BAKU -- Azerbaijan has taken another step closer to extending President Ilham Aliyev's time in office beyond the constitutional limit of two consecutive terms.
The Constitutional Court on December 24 ruled to allow a referendum in which the possibility of unlimited presidential terms would be put to the public.
The chairman of the Constitutional Court, Farhad Abdullayev, said there were no legal obstacles to parliament agreeing to sanction a referendum that would approve or reject the constitutional change. "The draft referendum act proposing amendments to the Constitution received from parliament does not contradict the people's will in the Constitution and the foundations of the state. It can be put to a referendum," he said.
Meanwhile, police broke up a demonstration by opposition activists protesting the planned referendum in front of the constitutional court. Police detained nine protesters as the group chanted “No to monarchy.” The authorities blocked all entrances to the courthouse, and groups of opposition activists heading to the rally were forced onto buses and diverted to the village of Lokbatan outside Baku.
The proposed constitutional amendment has been widely criticized by opposition parties.
But Ali Kerimli, the leader of the opposition Popular Front Party, told RFE/RL's Azerbaijani Service that it is likely to be approved in the upcoming referendum. “Previous elections were falsified, and all levels of the election commissions are under the control of the government. I think that the upcoming plebiscite will be falsified as well,” Kerimli said.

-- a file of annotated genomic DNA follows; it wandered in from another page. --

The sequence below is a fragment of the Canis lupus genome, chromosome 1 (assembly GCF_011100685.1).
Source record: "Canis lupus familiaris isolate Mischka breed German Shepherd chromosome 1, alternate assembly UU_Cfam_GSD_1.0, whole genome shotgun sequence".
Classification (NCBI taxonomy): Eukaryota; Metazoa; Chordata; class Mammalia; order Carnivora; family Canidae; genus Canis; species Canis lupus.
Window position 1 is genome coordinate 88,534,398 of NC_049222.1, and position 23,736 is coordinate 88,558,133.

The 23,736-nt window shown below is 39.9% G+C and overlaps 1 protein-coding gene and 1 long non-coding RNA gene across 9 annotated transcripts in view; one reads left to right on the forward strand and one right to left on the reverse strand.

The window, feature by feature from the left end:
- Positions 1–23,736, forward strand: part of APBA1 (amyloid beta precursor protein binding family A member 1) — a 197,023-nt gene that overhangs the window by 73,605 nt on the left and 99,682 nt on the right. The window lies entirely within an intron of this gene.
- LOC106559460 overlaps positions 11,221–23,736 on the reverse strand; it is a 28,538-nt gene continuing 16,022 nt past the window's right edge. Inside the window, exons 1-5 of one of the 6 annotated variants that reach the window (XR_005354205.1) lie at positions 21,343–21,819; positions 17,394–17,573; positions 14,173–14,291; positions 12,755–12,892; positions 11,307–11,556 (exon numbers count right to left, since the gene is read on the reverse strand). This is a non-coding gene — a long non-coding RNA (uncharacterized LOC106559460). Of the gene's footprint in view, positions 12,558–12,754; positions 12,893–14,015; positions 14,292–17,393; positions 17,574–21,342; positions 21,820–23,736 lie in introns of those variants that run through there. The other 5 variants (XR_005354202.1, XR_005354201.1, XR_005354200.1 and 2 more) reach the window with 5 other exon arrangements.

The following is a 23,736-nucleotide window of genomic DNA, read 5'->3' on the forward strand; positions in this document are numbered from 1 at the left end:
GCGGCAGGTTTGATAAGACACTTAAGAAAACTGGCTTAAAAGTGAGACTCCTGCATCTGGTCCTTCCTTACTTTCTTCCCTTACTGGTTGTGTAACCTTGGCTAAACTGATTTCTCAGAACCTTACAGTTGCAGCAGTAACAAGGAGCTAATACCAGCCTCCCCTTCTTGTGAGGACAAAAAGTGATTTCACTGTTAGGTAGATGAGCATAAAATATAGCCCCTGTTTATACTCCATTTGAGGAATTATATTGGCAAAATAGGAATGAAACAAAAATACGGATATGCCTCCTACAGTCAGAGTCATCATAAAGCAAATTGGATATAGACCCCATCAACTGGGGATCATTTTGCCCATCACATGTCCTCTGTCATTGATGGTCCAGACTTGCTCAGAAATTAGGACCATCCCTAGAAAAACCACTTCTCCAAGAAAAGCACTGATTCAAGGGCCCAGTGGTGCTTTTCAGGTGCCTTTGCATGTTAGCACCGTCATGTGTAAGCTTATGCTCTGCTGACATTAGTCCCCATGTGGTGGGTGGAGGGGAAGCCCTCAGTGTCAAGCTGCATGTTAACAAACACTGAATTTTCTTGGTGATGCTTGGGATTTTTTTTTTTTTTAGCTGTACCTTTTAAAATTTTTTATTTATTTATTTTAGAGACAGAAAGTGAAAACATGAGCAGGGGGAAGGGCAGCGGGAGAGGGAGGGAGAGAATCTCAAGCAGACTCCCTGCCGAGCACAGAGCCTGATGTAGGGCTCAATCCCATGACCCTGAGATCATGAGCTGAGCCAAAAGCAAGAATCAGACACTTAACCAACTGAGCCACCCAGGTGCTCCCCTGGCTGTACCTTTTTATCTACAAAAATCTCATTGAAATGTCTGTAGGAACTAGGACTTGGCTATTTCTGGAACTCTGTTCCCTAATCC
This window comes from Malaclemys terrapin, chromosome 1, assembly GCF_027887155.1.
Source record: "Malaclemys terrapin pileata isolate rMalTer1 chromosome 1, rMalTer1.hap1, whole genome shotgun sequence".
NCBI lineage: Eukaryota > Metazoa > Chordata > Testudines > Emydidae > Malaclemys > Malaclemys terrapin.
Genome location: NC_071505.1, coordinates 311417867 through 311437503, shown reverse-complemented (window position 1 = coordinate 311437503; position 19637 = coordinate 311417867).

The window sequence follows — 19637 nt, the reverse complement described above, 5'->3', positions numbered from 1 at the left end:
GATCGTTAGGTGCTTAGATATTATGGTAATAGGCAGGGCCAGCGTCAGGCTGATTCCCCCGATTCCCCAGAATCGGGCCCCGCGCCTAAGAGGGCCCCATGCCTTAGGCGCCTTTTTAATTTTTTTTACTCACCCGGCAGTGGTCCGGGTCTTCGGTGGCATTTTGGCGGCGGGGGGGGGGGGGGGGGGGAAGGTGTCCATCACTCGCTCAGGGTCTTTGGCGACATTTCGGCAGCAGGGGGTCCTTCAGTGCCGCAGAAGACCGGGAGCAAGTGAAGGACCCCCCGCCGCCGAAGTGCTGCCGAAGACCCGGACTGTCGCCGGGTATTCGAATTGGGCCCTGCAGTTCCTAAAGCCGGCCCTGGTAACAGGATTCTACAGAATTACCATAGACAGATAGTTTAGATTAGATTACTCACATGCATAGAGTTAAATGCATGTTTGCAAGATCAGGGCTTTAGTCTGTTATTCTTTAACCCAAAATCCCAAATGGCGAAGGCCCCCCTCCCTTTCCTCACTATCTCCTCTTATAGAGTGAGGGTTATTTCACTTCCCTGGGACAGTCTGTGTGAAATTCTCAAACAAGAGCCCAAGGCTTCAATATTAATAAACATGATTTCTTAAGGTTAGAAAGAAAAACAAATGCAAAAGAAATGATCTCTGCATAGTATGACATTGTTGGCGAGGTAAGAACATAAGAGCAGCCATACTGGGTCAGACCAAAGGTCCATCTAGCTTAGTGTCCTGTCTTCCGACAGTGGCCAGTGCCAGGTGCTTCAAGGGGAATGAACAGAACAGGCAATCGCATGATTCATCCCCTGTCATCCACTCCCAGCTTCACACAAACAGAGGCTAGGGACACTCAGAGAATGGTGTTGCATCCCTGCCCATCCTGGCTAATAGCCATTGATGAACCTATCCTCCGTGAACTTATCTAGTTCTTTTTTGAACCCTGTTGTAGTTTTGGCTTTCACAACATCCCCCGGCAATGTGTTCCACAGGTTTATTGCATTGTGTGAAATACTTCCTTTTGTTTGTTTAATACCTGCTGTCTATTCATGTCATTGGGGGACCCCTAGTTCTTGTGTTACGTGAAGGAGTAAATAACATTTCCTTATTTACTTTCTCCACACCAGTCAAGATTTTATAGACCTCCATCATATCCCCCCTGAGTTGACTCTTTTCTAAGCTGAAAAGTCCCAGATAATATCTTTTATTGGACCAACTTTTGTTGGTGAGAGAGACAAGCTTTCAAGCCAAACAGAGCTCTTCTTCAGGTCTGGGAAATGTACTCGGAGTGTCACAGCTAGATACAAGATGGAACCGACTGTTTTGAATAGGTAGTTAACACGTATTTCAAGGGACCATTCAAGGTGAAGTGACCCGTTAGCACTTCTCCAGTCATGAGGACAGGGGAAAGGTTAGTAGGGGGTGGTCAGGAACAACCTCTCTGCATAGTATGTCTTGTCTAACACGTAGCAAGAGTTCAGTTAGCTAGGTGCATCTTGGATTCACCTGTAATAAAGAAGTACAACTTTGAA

Aliyev, who succeed his father Heydar in 2003, won a second five-year term in October in elections boycotted by the opposition and deemed neither free nor fair by international observers.
The current constitution limits Aliyev's rule to two consecutive terms. His mandate expires in 2013.
Last week, the parliament overwhelmingly backed the proposal to lift a ban on a third presidential term, potentially extending four decades of dynastic rule in the oil-rich state.
The proposed constitutional change by the ruling Yeni Azerbaijan Party has passed through the parliamentary commissions, general parliament vote, and constitution court’s approval in less than ten days with no public debate on the issue.
Law professor Erkin Gadirli, who is also an outspoken civic activist, says the move by the ruling party was unexpected. Aliyev himself has never commented on the issue even after the constitutional change was proposed in parliament.
Gadirli says the proposed amendment contradicts the fundamental nature of the Azerbaijani republic. “Taking into account the circumstances of the society, the lack of political freedoms, the lack of a legitimate process of elections, and the lack of free media and a free market -- if you take them altogether, removing the constitutional clause which limits the number of presidential terms would actually eventually lead to some sort of monarchy-like state,” Gadirli said.
Political analyst Ilgar Mammadov said the people of Azerbaijan are not likely to speak up against the changes, despite what he called widespread public dissatisfaction with the constitutional amendments.
Mammadov says he expects the parliament, dominated by pro-government parties, to meet in the coming days to decide when to call the referendum.
RFE/RL's Azerbaijani Service contributed to this report